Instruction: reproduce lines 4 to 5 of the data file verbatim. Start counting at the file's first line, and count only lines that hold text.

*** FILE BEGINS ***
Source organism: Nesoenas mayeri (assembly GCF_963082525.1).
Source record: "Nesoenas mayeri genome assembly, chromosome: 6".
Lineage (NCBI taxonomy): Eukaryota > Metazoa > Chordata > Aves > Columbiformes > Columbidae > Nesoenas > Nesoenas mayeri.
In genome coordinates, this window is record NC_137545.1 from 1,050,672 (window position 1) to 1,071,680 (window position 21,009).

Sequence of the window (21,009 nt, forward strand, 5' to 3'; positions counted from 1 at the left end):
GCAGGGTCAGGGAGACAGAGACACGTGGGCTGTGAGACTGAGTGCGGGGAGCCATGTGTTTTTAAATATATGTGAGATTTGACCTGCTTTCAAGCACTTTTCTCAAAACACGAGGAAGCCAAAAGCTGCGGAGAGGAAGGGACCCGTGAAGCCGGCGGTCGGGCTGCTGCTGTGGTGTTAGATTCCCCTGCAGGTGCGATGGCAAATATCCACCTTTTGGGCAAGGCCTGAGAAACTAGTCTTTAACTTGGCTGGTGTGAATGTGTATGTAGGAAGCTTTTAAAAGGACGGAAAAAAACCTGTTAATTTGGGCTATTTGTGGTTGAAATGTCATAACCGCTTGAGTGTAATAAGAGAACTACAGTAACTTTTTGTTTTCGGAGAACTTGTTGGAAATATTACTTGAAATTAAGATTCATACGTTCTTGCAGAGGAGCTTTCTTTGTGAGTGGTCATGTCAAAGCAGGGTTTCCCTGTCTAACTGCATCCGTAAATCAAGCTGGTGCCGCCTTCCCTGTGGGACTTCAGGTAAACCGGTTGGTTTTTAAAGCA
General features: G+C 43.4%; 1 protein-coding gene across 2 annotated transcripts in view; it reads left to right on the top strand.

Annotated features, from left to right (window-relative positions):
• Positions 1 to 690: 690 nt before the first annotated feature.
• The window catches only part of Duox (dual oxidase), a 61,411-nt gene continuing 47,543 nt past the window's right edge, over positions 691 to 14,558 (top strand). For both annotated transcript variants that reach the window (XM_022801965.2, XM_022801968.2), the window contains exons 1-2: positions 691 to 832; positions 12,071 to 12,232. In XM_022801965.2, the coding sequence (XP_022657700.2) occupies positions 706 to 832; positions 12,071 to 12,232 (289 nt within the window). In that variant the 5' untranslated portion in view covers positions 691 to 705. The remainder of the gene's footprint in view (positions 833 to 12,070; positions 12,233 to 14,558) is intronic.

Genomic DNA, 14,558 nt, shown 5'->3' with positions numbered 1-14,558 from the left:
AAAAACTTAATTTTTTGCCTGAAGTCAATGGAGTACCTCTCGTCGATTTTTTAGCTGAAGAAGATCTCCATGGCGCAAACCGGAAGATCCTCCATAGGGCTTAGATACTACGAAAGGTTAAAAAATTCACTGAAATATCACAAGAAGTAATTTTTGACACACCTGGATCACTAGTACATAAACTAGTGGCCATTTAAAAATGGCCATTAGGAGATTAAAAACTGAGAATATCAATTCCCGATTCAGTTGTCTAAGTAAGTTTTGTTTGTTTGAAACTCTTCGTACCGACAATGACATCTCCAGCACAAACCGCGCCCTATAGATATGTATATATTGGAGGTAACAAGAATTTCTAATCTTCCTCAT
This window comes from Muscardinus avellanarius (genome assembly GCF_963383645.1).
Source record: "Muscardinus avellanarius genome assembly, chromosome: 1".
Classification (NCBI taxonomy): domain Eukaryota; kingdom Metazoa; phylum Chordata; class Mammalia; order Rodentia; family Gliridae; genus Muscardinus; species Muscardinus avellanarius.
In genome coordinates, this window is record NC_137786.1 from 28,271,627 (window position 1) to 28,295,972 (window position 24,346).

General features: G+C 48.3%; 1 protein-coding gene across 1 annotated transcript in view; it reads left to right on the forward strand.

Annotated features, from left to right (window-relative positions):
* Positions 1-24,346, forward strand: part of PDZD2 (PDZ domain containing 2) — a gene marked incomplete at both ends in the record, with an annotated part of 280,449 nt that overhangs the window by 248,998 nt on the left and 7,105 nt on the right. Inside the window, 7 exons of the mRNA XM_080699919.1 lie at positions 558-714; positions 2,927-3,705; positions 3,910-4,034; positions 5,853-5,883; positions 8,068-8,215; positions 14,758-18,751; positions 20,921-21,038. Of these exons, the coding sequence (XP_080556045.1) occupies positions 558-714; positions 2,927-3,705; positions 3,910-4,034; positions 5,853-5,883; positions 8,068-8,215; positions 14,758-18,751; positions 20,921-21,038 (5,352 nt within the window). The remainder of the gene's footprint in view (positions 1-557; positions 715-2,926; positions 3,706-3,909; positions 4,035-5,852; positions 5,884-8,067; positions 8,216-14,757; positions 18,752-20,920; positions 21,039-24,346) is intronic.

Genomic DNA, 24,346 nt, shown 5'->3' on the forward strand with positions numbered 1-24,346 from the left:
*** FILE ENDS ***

In genome coordinates, this window is record NC_137545.1 from 1,050,672 (window position 1) to 1,071,680 (window position 21,009).

Sequence of the window (21,009 nt, forward strand, 5' to 3'; positions counted from 1 at the left end):